Then a senior in high school, first-year guard Mike Smith was vacationing on the sunny beaches of Marco Island, Florida, when a friend’s sister texted him something potentially life-altering.
Kyle Smith, who the younger Smith expected to be his future college coach at Columbia, was leaving for the University of San Francisco.
Thinking Columbia was no longer an option, Smith reopened his recruitment to explore the increased interest he was receiving from high-major programs like Vanderbilt, South Carolina, and Minnesota. But the Lions’ new hire, Jim Engles, reached out to Smith just days into his tenure to make a final pitch.
“He called me and talked to me for about three hours about a lot of things,” Smith said. “I just knew that he really wanted me because not too many coaches talked to me for three hours.”
Because of that call, men’s basketball now has its floor general in Mike Smith. Having started every game thus far, he’s second on the team in scoring, first in assists, and has been called upon to take some of the team’s most important shots throughout the season. And, standing at 5-foot-11—a height that junior guard Nate Hickman called “generous”—he’s only a first-year.
Smith's season far outpaces the production of Columbia’s two most recent all-Ivy League guards, Maodo Lo, CC ’16 and Brian Barbour, CC ’12, in all major statistical categories from their first campaigns.
When Smith arrived at Columbia for summer workouts, however, things didn’t start as smoothly. The first time playing with many of his new teammates, Smith was picked dead last. Moreover, during the first few weeks of practice, Smith ran with the third team. These realities as a first-year were originally challenging for Smith, someone who was accustomed to being in the spotlight.
“It’s tough,” Smith said. “You have seniors that have been here for four years waiting for their chance. And then you have a little freshman coming in here that’s really small and thinks that he knows everything. It humbled me.”
But the Burr Ridge, Illinois, native had plenty of reason to come in confident given his illustrious pre-college career.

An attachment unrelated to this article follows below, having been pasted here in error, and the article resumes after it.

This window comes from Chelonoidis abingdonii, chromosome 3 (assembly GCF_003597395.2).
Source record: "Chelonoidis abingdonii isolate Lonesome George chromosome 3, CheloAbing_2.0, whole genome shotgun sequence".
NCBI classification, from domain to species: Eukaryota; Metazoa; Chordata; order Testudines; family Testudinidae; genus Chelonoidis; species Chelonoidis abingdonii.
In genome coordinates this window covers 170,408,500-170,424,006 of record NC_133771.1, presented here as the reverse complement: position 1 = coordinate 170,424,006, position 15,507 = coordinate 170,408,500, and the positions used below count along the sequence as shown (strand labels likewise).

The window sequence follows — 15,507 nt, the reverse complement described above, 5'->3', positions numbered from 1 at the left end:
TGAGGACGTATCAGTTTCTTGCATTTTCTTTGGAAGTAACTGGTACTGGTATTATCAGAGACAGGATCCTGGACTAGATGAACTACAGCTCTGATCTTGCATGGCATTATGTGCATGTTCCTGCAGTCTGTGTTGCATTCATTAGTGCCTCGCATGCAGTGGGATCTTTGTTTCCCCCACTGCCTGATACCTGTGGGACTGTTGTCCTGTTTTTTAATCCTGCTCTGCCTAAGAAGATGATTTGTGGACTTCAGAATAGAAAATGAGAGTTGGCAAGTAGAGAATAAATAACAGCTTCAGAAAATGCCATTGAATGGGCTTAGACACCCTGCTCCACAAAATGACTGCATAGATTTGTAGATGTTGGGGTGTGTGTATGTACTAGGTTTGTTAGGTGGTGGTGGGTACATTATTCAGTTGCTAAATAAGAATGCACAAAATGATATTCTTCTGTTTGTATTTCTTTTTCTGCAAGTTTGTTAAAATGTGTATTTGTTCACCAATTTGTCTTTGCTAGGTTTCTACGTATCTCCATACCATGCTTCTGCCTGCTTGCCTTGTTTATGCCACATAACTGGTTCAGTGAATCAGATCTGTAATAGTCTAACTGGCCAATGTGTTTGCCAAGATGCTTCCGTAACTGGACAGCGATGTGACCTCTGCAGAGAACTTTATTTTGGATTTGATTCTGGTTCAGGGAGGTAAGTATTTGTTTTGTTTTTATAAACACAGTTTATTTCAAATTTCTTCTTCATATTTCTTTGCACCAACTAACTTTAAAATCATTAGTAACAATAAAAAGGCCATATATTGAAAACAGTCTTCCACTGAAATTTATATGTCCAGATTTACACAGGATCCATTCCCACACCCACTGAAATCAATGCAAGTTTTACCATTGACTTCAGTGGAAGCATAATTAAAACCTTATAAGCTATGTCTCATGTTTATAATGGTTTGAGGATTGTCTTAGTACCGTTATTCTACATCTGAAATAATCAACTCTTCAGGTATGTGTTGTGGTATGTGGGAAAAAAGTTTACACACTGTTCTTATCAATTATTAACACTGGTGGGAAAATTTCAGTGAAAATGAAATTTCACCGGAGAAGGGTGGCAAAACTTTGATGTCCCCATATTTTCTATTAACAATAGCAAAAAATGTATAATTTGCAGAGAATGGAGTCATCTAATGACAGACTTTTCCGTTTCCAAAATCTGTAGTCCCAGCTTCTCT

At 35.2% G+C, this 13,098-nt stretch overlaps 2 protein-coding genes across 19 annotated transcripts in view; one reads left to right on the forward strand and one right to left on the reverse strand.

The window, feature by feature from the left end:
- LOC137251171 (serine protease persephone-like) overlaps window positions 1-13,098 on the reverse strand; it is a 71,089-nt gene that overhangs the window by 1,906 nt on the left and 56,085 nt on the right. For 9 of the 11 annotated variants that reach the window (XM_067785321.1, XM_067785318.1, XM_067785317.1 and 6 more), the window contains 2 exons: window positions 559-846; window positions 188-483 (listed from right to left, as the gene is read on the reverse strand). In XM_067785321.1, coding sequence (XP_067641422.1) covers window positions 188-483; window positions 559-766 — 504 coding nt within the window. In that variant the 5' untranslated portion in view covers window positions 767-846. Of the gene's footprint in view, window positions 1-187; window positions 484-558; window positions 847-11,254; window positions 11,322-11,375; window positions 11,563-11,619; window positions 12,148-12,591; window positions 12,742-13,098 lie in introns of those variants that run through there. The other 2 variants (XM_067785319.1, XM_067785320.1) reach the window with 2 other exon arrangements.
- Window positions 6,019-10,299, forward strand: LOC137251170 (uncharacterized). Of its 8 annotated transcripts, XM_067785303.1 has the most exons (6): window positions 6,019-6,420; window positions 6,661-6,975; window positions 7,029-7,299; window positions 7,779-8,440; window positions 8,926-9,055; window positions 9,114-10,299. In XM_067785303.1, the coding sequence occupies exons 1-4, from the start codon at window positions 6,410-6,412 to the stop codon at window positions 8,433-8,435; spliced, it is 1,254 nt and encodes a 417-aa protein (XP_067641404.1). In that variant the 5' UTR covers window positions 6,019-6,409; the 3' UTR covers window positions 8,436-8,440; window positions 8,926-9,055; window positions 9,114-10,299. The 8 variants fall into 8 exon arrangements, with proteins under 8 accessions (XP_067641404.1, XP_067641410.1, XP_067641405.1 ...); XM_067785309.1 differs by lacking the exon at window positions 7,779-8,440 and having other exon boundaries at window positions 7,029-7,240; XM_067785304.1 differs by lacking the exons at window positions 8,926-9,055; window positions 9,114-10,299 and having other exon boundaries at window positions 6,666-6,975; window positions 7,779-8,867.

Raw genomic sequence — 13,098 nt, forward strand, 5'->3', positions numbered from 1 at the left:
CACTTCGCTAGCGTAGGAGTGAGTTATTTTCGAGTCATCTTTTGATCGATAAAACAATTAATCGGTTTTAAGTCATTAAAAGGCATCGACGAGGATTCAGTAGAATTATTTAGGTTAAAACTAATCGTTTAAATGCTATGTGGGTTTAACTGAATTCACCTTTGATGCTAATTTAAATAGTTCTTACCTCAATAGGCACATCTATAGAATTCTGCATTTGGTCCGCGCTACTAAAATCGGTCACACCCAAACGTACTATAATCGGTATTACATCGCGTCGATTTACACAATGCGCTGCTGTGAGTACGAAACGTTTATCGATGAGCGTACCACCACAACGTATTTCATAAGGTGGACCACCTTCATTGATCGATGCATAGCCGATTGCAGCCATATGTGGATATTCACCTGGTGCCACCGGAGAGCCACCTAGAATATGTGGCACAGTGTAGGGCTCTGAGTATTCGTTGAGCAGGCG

A four-year varsity starter for Fenwick High School in Oak Park, Illinois, Smith led Fenwick to a Catholic League Championship in his senior year, an unprecedented victory over national powerhouse Simeon Career Academy, and was a runner-up for the Illinois Mr. Basketball award. Despite some early disagreements with his high school coach Rick Malnati, the two would eventually develop a close relationship, on and off the court, which was largely responsible for the program’s success.
“Our relationship started off a little bit rocky, because I came in after his freshman year in high school, and he had a pretty successful freshman year, and I wasn’t envisioning him being a leader on the team for three years,” Malnati said. “I think our relationship has just grown because he learned to trust me and I learned to trust him. Mickey was our coach on the floor. I became a big fan of his throughout his career.”
Malnati has continued to follow Smith during his first college campaign. In fact, Smith messaged Malnati after the Lions’ most recent victory in a pivotal matchup against Penn last weekend to show off his game-winning stepback three, a shot that Malnati would rarely let him take.
“I think he’s learned how to win, how to make other people better,” Malnati said. “He’s got that quarterback personality, a charismatic kind of feel about himself. Everybody remembers the first time they meet Mike Smith, because that’s the kind of kid he is.”
And the guard’s first game was also one to remember. When the season opener at Stony Brook rolled around, none other than Smith strolled out to center court at the starting point guard position, and capped a 14-point effort with a game-sealing triple in the final moments of the game.
Smith has stepped up in seemingly every big game all year long. When Columbia traveled to Coral Gables, Florida, to take on AP-ranked Miami, Smith had an impressive outing against bigger, ACC-caliber guards. And against Seton Hall, a Big East squad competing for an NCAA tournament berth, Smith tallied a career-high 23 points.
“The Big East guards usually go to the NBA, so if I can score 25 on them, then I can score 25 on really anybody,” Smith said.
Some of Smith’s confidence in big moments stems from an unexpected friendship that he’s developed with NBA All-Star Jimmy Butler of his hometown Chicago Bulls. Nike Jordan sponsored Smith’s high school team, which allowed him to meet Butler at a jersey unveiling event. Ever since, they’ve worked out together and stayed in touch when possible.
Butler isn’t Smith’s only Chicago connection. He played his AAU ball for Team Rose, a program run by Derrick Rose’s brother. His high-level play on the summer circuit, coupled with a big-time 37-point outing against Simeon Career Academy, largely contributed to the skyrocketing of his recruiting stock near the end of his high school career. Smith’s AAU coach, Jerrel Oliver, thinks his maturity and quickness helped him overcome being an undersized guard.
“He’s got it,” Oliver said. “As a coach, you look for that ‘it.’ He’s got that ‘it’ factor.”
Based on the “it” he’s displayed to this point, it’s reasonable to expect even bigger things from the young Lion in the future—both near and distant.
While earning placement in the Ivy League Tournament is priority number one for Smith at the moment, he hopes to see on-court success well beyond his four years in the Ivy League.
“I want to play somewhere overseas,” Smith said. “If I’m lucky enough, the NBA.”